Definition:Natural Numbers
This page is about everyday numbers used for counting. For other uses, see Finite Ordinal.
Informal Definition
The natural numbers are the numbers used for counting.
The set of natural numbers is denoted $\N$:
- $\N = \set {0, 1, 2, 3, \ldots}$
This sequence is A001477 in the On-Line Encyclopedia of Integer Sequences (N. J. A. Sloane (Ed.), 2008).
Non-Zero Natural Numbers
The natural numbers are often defined so as to exclude zero:
The set $\N \setminus \set 0$ is denoted $\N_{>0}$:
- $\N_{>0} = \set {1, 2, 3, \ldots}$
Axiomatization
Peano's Axioms
Peano's axioms are intended to reflect the intuition behind $\N$, the mapping $s: \N \to \N: \map s n = n + 1$ and $0$ as an element of $\N$.
Let there be given a set $P$, a mapping $s: P \to P$, and a distinguished element $0$.
Historically, the existence of $s$ and the existence of $0$ were considered the first two of Peano's axioms:
\((\text P 1)\) | $:$ | \(\ds 0 \in P \) | $0$ is an element of $P$ | ||||||
\((\text P 2)\) | $:$ | \(\ds \forall n \in P:\) | \(\ds \map s n \in P \) | For all $n \in P$, its successor $\map s n$ is also in $P$ |
The other three are as follows:
\((\text P 3)\) | $:$ | \(\ds \forall m, n \in P:\) | \(\ds \map s m = \map s n \implies m = n \) | $s$ is injective | |||||
\((\text P 4)\) | $:$ | \(\ds \forall n \in P:\) | \(\ds \map s n \ne 0 \) | $0$ is not in the image of $s$ | |||||
\((\text P 5)\) | $:$ | \(\ds \forall A \subseteq P:\) | \(\ds \paren {0 \in A \land \paren {\forall z \in A: \map s z \in A} } \implies A = P \) | Principle of Mathematical Induction: | |||||
Any subset $A$ of $P$, containing $0$ and | |||||||||
closed under $s$, is equal to $P$ |
Naturally Ordered Semigroup
The concept of a naturally ordered semigroup is intended to capture the behaviour of the natural numbers $\N$, addition $+$ and the ordering $\le$ as they pertain to $\N$.
Naturally Ordered Semigroup Axioms
A naturally ordered semigroup is a (totally) ordered commutative semigroup $\struct {S, \circ, \preceq}$ satisfying:
\((\text {NO} 1)\) | $:$ | $S$ is well-ordered by $\preceq$ | \(\ds \forall T \subseteq S:\) | \(\ds T = \O \lor \exists m \in T: \forall n \in T: m \preceq n \) | |||||
\((\text {NO} 2)\) | $:$ | $\circ$ is cancellable in $S$ | \(\ds \forall m, n, p \in S:\) | \(\ds m \circ p = n \circ p \implies m = n \) | |||||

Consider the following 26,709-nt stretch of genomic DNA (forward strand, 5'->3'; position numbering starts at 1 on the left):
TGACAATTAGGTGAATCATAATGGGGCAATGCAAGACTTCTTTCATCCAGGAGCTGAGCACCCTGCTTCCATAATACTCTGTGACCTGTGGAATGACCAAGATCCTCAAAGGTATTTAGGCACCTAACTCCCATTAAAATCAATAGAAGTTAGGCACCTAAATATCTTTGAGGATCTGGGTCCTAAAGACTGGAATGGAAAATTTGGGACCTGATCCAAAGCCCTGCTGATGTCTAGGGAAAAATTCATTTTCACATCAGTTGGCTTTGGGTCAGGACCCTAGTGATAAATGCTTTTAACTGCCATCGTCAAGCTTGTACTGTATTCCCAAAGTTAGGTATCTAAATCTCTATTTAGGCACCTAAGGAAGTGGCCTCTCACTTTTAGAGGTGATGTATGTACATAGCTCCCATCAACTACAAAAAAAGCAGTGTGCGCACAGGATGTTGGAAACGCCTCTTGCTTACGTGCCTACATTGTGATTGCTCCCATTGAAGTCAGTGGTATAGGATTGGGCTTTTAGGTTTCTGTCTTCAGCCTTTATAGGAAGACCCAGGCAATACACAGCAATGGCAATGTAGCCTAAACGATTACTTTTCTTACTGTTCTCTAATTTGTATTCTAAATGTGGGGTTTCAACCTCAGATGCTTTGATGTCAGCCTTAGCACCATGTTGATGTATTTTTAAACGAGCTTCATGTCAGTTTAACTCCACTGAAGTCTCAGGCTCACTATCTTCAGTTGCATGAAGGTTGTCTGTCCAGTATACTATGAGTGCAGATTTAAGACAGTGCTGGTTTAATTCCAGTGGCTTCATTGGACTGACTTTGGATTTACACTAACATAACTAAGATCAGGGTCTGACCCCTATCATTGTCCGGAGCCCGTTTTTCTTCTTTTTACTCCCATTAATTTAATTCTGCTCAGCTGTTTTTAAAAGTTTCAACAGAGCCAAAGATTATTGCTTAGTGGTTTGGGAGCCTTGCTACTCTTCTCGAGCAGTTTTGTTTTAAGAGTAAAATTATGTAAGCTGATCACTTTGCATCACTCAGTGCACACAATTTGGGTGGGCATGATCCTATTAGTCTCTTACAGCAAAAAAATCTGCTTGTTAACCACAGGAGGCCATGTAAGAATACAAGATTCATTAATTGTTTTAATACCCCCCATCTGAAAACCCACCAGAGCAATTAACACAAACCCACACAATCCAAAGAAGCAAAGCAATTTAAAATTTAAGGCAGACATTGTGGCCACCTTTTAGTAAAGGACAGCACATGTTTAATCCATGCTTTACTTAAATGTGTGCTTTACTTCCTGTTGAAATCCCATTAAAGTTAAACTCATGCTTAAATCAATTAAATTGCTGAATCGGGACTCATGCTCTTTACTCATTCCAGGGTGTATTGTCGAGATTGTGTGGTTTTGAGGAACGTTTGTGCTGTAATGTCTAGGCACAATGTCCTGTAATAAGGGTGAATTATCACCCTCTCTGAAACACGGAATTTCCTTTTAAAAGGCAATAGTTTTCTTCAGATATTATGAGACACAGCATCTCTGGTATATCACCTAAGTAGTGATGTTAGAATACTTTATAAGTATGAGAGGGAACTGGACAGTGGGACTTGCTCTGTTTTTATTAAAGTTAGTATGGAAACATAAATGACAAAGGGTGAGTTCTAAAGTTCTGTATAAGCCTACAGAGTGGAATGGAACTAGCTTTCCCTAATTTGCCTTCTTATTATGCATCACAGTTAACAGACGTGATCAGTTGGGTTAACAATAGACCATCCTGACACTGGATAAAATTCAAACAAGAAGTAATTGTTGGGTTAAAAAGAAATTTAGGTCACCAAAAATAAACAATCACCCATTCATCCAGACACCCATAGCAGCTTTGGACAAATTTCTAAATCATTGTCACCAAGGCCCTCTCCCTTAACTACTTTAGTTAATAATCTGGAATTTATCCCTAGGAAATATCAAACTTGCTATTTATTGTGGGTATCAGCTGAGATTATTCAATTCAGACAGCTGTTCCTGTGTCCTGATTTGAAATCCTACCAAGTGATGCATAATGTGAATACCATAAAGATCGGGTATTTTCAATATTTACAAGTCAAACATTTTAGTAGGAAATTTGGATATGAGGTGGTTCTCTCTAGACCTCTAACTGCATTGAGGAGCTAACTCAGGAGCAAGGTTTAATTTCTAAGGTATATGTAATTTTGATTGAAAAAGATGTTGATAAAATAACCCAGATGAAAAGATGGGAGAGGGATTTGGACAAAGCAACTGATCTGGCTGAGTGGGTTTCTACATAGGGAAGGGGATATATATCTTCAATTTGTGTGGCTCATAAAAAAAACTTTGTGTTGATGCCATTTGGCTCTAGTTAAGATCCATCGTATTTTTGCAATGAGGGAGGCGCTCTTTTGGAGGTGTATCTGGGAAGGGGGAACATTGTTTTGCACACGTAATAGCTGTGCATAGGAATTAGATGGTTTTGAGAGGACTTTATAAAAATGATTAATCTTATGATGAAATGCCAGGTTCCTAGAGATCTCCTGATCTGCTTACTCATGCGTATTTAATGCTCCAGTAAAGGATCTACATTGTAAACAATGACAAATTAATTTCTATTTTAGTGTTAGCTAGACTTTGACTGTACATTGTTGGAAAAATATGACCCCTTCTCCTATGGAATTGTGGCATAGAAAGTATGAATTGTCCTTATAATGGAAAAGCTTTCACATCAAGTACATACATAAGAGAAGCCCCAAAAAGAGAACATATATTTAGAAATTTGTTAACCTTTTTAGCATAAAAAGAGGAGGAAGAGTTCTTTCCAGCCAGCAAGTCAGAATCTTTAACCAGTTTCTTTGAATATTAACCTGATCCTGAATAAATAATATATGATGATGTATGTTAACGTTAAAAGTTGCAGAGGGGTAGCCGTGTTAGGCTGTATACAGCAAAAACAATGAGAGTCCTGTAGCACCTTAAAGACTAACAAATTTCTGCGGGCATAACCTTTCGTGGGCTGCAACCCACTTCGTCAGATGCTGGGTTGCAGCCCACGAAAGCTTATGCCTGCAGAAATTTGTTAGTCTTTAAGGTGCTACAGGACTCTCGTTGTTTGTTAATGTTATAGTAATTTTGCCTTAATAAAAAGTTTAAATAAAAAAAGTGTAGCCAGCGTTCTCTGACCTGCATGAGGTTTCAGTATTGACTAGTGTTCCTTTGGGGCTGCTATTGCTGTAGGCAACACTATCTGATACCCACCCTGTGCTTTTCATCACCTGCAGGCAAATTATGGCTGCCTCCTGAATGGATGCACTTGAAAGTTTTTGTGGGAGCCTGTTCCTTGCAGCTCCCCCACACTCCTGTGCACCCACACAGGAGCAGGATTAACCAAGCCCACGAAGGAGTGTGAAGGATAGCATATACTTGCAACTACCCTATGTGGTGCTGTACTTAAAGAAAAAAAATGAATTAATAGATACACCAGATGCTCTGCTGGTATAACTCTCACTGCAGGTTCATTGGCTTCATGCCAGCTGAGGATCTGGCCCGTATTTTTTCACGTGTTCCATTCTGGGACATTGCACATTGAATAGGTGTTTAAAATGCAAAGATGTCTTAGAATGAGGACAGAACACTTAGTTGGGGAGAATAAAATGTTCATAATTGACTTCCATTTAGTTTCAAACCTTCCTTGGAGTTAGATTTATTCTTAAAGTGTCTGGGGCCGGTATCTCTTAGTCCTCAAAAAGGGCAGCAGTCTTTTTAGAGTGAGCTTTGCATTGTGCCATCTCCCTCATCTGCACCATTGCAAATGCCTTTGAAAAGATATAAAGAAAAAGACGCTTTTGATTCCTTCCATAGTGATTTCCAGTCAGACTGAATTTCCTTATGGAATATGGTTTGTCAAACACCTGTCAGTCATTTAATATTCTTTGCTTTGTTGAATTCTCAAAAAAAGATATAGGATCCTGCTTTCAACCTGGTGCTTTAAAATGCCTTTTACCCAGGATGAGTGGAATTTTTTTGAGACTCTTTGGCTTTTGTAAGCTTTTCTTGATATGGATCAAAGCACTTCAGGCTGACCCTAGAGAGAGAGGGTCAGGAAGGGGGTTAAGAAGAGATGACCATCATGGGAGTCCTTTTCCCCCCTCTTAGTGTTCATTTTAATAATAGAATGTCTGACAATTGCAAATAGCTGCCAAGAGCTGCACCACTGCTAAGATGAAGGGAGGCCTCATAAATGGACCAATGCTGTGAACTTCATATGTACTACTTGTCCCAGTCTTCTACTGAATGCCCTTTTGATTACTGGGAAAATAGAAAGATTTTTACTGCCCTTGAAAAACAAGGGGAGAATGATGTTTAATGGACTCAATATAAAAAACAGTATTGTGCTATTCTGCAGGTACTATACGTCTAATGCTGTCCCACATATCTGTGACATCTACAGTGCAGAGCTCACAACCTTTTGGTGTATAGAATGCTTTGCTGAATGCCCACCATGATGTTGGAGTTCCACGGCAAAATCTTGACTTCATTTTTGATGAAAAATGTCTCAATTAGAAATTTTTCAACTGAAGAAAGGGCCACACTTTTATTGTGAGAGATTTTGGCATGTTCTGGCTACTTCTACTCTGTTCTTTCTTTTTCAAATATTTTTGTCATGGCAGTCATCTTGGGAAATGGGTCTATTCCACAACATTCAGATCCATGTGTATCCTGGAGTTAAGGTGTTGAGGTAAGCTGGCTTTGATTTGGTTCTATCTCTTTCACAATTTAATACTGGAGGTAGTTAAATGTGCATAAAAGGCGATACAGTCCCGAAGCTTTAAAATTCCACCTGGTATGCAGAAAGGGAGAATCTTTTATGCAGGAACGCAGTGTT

\(\ds p \circ m = p \circ n \implies m = n \) | |||||||||
\((\text {NO} 3)\) | $:$ | Existence of product | \(\ds \forall m, n \in S:\) | \(\ds m \preceq n \implies \exists p \in S: m \circ p = n \) | |||||
\((\text {NO} 4)\) | $:$ | $S$ has at least two distinct elements | \(\ds \exists m, n \in S:\) | \(\ds m \ne n \) |
1-Based Natural Numbers
The following axioms capture the behaviour of $\N_{>0}$, the element $1 \in \N_{>0}$, and the operations $+$ and $\times$ as they pertain to $\N_{>0}$:
\((\text A)\) | $:$ | \(\ds \exists_1 1 \in \N_{> 0}:\) | \(\ds a \times 1 = a = 1 \times a \) | ||||||
\((\text B)\) | $:$ | \(\ds \forall a, b \in \N_{> 0}:\) | \(\ds a \times \paren {b + 1} = \paren {a \times b} + a \) | ||||||
\((\text C)\) | $:$ | \(\ds \forall a, b \in \N_{> 0}:\) | \(\ds a + \paren {b + 1} = \paren {a + b} + 1 \) | ||||||
\((\text D)\) | $:$ | \(\ds \forall a \in \N_{> 0}, a \ne 1:\) | \(\ds \exists_1 b \in \N_{> 0}: a = b + 1 \) | ||||||
\((\text E)\) | $:$ | \(\ds \forall a, b \in \N_{> 0}:\) | \(\ds \)Exactly one of these three holds:\( \) | ||||||
\(\ds a = b \lor \paren {\exists x \in \N_{> 0}: a + x = b} \lor \paren {\exists y \in \N_{> 0}: a = b + y} \) | |||||||||
\((\text F)\) | $:$ | \(\ds \forall A \subseteq \N_{> 0}:\) | \(\ds \paren {1 \in A \land \paren {z \in A \implies z + 1 \in A} } \implies A = \N_{> 0} \) |
Construction
Von Neumann Construction of Natural Numbers
Let $\omega$ denote the minimally inductive set.
The natural numbers can be defined as the elements of $\omega$.
Following Definition 2 of $\omega$, this amounts to defining the natural numbers as the finite ordinals.
In terms of the empty set $\O$ and successor sets, we thus define:
\(\ds 0\) | \(:=\) | \(\ds \O = \set {}\) | ||||||||||||
\(\ds 1\) | \(:=\) | \(\ds 0^+ = 0 \cup \set 0 = \set 0\) | ||||||||||||
\(\ds 2\) | \(:=\) | \(\ds 1^+ = 1 \cup \set 1 = \set {0, 1}\) | ||||||||||||
\(\ds 3\) | \(:=\) | \(\ds 2^+ = 2 \cup \set 2 = \set {0, 1, 2}\) | ||||||||||||
\(\ds \) | \(\vdots\) | \(\ds \) | ||||||||||||
\(\ds n + 1\) | \(:=\) | \(\ds n^+ = n \cup \set n\) |
Inductive Set Definition for Natural Numbers
Let $x$ be a set which is an element of every inductive set.
Then $x$ is a natural number.
Inductive Set Definition for Natural Numbers in Real Numbers
Let $\R$ be the set of real numbers.
Let $\II$ be the set of all inductive sets defined as subsets of $\R$.
Then the natural numbers $\N$ are defined as:
- $\N := \ds \bigcap \II$
where $\ds \bigcap$ denotes intersection.
Notation
Some sources use a different style of letter from $\N$: you will find $N$, $\mathbf N$, etc. However, $\N$ is commonplace and all but universal.
The usual symbol for denoting $\set {1, 2, 3, \ldots}$ is $\N^*$, but the more explicit $\N_{>0}$ is standard on $\mathsf{Pr} \infty \mathsf{fWiki}$.
Some authors refer to $\set {0, 1, 2, 3, \ldots}$ as $\tilde \N$, and refer to $\set {1, 2, 3, \ldots}$ as $\N$.
Either is valid, and as long as it is clear which is which, it does not matter which is used. However, using $\N = \set {0, 1, 2, 3, \ldots}$ is a more modern approach, particularly in the field of computer science, where starting the count at zero is usual.
Treatments which consider the natural numbers as $\set {1, 2, 3, \ldots}$ sometimes refer to $\set {0, 1, 2, 3, \ldots}$ as the positive (or non-negative) integers $\Z_{\ge 0}$.
The following notations are sometimes used:
- $\N_0 = \set {0, 1, 2, 3, \ldots}$
- $\N_1 = \set {1, 2, 3, \ldots}$